true? Give me three examples of when you did.

Discuss: Significant, insignificant, borderline lies.
This tests the ability to walk the line between the answer that is too revealing and the answer that is too concealing. This question is designed to measure how forthright and honest the candidate is in their reactions to an authority figure. You have said that everyone lies, and everyone includes the candidate, so the premise on which the question is based is: You lie.

What would you do if you detected a peer falsifying expense records?
Indicates passive or active approach. Common answers: a) It’s not my business b) Report it c) Give warning. Gives indication as to morality, honesty, and ethics.

  • The first answer is so bad it would be tempting to stop the interview immediately, and send the candidate home. If they can’t even be trusted to protect the company’s interests against dishonesty, why should you hire them?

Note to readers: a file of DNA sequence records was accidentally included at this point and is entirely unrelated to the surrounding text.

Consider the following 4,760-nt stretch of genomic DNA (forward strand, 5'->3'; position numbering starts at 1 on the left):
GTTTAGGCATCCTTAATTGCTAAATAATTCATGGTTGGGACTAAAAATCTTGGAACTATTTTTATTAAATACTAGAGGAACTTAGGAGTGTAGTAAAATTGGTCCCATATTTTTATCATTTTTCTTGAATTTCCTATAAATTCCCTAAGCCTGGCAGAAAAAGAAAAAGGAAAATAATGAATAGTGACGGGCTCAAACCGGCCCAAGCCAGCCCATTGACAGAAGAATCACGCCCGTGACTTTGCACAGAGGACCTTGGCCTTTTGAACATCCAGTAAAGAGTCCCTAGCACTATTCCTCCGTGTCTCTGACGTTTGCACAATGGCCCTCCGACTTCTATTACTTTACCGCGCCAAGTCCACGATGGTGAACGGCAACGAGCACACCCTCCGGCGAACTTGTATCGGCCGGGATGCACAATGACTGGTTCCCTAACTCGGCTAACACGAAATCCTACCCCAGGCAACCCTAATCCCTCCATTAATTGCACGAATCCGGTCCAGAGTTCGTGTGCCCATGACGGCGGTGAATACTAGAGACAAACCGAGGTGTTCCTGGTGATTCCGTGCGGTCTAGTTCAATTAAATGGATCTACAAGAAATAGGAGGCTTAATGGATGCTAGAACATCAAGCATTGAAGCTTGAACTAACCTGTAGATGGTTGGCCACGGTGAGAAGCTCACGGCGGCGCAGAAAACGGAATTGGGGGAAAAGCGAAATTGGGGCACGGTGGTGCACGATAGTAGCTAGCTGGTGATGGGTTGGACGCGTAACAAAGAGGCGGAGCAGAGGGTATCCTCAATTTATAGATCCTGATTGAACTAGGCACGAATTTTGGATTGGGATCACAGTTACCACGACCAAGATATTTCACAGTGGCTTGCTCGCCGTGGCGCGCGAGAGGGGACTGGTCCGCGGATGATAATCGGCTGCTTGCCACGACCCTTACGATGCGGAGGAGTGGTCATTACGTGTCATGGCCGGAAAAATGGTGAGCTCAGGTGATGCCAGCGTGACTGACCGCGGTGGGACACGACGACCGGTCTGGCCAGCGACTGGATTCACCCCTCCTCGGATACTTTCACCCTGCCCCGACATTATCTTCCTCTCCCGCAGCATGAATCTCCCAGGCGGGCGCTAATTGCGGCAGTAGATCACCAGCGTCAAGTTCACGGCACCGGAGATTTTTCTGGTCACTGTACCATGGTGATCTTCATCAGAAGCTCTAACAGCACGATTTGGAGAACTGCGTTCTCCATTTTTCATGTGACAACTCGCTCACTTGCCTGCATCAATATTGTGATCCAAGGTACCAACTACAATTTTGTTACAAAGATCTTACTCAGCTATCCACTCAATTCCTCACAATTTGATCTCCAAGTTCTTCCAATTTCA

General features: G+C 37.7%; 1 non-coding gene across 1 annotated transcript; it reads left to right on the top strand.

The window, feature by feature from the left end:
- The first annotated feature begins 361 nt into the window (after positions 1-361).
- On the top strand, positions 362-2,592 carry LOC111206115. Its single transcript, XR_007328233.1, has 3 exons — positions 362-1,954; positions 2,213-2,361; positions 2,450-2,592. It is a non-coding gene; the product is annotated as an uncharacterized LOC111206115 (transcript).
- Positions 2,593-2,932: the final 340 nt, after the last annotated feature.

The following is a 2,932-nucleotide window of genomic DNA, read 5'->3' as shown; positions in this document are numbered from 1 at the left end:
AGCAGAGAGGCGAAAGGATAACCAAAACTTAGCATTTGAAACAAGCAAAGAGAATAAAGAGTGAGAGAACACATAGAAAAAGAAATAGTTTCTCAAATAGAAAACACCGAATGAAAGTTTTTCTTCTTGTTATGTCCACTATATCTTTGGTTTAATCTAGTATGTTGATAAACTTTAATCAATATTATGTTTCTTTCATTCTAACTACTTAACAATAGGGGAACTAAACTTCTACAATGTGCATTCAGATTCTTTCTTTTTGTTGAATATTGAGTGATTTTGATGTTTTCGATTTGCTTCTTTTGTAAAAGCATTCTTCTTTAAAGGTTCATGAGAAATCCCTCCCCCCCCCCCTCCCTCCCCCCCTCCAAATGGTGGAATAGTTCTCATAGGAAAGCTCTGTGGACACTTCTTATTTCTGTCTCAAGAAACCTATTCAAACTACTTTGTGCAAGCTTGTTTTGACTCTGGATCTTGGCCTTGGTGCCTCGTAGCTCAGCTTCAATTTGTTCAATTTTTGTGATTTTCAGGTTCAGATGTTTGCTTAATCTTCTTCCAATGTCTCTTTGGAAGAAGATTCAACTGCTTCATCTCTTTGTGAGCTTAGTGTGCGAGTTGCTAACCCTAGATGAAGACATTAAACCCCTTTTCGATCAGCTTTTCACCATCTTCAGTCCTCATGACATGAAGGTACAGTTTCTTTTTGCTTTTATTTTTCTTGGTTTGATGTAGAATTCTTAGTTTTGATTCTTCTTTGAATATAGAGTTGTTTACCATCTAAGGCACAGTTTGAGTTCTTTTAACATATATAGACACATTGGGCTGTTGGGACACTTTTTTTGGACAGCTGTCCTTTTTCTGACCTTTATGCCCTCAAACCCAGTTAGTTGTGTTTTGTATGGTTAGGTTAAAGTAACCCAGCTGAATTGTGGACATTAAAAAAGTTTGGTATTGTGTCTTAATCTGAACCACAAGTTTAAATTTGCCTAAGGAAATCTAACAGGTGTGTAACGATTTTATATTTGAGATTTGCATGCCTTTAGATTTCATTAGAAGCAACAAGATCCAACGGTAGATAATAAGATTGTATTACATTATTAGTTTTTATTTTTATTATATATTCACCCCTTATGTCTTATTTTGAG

• The third answer is acceptable, barely. For the candidate, it finesses the conflict between being a squealer and letting someone steal from the employer. Understandable, but still weak.
  • Two is best.
  • There’s a fourth approach, another finesse, which has the virtue of being more proactive than the third answer: The candidate should confront culprits point-blank and try to persuade them to change the erroneous report with-out issuing a specific threat as to what your conduct will be if they don’t.

How would you describe the most or least ideal boss you could choose?
Indicates personality preferences. Indicates “would he or she fit in with future boss.”

How do you motivate people? How do you like to be motivated?
Rather than advocate the use of threat or fear, the candidate should recognise that the best motivator, the one that is most constant, is the one that comes from within, the voice inside a person that tells them to ‘show their stuff’. Look for a “self-starter.”